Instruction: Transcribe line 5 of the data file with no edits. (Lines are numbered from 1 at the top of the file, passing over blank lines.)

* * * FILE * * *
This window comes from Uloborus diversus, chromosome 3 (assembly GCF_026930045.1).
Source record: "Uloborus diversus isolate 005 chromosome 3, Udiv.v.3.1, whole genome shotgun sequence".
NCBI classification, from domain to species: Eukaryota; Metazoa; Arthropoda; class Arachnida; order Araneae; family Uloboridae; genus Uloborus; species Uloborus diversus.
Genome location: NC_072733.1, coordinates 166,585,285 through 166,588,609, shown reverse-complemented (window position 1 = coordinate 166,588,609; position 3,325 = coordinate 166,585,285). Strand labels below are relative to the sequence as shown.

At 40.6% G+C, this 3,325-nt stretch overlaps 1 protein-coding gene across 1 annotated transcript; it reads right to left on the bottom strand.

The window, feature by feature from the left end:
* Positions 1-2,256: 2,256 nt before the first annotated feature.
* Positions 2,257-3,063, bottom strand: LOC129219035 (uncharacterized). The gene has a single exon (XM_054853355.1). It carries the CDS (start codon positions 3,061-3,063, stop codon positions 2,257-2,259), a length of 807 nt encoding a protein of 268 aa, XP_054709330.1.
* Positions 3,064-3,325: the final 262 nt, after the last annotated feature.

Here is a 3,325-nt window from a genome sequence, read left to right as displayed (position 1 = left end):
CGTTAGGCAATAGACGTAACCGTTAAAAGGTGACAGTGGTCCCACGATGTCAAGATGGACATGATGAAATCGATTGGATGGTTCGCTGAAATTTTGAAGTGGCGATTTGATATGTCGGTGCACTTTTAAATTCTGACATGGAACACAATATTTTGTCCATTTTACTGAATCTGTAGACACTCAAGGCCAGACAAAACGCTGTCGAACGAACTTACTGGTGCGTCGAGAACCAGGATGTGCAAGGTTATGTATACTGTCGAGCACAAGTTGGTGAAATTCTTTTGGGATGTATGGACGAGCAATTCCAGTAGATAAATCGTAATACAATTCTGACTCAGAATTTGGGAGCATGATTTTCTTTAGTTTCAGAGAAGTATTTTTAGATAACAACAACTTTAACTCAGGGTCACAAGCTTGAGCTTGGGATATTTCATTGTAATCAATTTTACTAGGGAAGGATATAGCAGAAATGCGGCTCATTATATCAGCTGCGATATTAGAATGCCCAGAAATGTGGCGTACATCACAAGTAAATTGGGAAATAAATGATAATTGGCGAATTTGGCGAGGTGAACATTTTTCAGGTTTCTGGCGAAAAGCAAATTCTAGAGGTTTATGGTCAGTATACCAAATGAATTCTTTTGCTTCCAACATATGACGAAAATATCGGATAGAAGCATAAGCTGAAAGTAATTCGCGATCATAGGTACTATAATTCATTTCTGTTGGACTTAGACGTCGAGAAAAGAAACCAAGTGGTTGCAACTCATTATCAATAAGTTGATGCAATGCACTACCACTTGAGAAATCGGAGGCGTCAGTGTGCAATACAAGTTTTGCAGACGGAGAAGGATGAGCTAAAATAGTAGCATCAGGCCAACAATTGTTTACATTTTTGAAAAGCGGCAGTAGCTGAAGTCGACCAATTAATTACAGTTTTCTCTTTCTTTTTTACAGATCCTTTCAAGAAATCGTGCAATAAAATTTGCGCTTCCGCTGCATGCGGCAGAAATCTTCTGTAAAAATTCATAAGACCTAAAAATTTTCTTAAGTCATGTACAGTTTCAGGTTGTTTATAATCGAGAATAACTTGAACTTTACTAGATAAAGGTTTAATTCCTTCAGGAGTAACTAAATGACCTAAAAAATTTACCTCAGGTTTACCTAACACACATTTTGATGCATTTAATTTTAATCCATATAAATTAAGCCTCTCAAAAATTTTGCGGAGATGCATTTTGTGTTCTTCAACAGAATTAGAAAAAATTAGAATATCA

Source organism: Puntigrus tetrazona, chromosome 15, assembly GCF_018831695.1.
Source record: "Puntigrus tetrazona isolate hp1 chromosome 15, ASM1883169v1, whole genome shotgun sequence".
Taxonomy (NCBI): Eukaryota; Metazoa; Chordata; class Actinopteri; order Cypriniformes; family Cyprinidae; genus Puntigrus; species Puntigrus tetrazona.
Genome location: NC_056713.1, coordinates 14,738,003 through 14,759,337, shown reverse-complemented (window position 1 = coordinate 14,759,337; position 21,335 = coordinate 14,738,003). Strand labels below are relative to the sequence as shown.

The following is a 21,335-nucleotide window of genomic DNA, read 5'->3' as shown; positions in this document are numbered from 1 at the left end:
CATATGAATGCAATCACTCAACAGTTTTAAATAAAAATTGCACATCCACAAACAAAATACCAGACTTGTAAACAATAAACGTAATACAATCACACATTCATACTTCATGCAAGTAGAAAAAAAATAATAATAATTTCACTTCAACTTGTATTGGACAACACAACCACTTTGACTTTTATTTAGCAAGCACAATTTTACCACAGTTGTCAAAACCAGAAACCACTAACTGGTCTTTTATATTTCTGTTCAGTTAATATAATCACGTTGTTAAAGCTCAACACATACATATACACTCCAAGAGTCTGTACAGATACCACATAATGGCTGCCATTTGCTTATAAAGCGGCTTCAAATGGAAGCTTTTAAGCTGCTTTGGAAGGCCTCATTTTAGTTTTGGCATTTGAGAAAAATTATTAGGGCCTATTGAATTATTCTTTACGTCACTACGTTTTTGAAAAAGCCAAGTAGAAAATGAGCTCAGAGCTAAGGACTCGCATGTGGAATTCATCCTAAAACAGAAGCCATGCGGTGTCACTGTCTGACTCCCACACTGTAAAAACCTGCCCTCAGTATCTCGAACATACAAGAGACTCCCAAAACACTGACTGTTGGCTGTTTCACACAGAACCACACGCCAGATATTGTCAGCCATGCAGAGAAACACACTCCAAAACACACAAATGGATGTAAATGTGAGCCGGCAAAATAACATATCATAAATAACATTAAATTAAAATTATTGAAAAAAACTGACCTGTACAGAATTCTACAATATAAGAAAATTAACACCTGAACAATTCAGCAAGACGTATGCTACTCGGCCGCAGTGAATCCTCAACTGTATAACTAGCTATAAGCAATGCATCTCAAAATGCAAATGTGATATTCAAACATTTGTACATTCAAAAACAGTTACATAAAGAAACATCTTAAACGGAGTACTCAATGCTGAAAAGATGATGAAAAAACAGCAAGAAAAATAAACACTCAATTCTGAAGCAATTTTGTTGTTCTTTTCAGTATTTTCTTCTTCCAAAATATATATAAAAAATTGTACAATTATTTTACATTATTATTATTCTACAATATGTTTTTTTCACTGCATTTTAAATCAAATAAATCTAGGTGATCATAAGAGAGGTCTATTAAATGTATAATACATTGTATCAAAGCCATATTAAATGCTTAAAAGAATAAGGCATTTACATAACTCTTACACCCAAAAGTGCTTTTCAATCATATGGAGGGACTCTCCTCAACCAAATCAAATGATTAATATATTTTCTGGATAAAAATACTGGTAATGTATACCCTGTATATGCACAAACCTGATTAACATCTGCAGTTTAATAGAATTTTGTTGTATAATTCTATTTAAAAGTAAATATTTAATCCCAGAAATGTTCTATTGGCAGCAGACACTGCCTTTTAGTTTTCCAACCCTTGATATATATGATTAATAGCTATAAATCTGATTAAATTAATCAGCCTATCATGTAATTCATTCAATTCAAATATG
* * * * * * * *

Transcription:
At 40.6% G+C, this 3,325-nt stretch overlaps 1 protein-coding gene across 1 annotated transcript; it reads right to left on the bottom strand.